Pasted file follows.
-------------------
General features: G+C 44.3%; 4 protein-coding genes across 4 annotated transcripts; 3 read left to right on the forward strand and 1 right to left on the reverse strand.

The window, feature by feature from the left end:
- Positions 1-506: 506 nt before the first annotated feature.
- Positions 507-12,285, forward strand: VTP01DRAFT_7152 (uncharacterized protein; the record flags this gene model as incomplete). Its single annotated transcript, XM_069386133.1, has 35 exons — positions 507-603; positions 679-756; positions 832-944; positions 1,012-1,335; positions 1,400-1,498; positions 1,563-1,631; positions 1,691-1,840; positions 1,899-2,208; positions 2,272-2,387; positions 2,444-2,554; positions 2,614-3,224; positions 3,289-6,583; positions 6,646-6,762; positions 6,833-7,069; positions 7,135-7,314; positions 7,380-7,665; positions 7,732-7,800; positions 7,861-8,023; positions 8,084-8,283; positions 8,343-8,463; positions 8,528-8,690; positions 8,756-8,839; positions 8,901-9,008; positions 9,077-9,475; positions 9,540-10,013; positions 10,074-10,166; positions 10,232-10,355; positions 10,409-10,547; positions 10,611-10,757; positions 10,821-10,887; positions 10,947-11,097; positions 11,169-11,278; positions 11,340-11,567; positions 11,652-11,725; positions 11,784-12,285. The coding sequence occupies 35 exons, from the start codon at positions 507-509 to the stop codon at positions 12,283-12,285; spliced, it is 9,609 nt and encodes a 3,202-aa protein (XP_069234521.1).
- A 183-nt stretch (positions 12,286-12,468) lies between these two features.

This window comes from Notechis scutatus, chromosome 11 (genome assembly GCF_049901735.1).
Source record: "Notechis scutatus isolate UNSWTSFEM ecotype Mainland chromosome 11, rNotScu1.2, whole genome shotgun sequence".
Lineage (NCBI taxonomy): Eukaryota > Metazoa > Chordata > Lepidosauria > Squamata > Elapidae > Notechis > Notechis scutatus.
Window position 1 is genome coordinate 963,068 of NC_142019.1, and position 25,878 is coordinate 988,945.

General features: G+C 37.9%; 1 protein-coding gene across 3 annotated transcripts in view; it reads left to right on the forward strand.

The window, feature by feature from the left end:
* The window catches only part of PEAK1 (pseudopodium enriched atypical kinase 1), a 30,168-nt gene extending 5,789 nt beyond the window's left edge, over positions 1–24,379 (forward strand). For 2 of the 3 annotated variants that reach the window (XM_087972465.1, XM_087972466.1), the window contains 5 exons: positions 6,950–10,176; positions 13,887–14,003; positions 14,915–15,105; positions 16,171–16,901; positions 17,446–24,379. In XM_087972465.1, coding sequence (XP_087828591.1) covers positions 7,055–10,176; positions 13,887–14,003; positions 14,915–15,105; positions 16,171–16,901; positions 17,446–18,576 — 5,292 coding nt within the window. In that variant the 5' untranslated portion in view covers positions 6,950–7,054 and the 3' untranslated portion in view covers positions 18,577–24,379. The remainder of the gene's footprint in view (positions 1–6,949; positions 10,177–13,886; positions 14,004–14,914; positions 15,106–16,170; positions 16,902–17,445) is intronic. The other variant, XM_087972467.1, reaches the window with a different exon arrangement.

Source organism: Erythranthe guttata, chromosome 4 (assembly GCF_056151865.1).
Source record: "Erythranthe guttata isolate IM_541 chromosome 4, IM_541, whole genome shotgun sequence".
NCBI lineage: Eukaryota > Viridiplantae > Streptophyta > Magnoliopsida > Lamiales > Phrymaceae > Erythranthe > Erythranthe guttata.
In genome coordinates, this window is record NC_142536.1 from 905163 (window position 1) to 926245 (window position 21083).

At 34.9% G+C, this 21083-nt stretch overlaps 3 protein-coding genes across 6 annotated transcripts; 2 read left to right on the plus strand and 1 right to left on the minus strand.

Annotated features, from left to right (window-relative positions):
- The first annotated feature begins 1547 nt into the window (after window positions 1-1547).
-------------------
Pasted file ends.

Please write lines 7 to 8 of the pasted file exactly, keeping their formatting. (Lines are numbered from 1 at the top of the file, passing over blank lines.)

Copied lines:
Source record: "Notechis scutatus isolate UNSWTSFEM ecotype Mainland chromosome 11, rNotScu1.2, whole genome shotgun sequence".
Lineage (NCBI taxonomy): Eukaryota > Metazoa > Chordata > Lepidosauria > Squamata > Elapidae > Notechis > Notechis scutatus.